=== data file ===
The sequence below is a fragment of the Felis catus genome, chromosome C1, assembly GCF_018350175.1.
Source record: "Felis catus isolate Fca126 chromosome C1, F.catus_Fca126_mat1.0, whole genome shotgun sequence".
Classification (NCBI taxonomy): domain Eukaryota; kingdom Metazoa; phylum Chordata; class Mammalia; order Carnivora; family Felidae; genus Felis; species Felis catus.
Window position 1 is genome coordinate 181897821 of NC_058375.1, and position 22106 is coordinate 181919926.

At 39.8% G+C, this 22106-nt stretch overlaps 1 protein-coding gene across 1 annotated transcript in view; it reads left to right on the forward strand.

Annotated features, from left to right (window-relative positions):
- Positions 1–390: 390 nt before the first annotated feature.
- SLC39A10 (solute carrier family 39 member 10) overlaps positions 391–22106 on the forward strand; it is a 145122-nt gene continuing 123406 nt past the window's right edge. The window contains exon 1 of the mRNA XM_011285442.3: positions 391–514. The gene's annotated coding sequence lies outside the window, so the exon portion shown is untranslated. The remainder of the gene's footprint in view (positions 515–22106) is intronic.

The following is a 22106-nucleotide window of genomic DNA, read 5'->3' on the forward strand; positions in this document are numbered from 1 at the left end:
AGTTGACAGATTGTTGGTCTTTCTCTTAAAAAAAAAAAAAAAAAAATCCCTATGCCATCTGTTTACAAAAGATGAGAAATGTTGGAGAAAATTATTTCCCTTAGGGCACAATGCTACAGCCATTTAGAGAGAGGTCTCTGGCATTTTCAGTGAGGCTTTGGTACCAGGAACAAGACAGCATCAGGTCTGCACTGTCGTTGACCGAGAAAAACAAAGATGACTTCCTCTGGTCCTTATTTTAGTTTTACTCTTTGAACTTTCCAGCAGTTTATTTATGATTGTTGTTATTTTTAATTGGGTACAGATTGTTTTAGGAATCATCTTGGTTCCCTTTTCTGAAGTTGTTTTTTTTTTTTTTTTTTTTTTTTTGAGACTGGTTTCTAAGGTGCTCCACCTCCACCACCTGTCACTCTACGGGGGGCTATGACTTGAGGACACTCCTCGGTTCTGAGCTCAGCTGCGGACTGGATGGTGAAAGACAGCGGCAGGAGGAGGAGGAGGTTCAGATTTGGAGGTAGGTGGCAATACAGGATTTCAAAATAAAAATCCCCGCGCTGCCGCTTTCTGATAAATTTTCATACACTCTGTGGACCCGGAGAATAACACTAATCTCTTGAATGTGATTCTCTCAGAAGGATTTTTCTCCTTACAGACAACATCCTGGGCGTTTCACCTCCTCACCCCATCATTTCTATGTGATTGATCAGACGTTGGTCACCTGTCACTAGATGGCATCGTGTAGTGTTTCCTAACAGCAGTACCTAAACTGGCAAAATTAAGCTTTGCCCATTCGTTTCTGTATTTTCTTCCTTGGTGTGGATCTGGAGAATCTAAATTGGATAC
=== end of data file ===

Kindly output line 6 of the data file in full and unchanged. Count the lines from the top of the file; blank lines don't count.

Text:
Annotated features, from left to right (window-relative positions):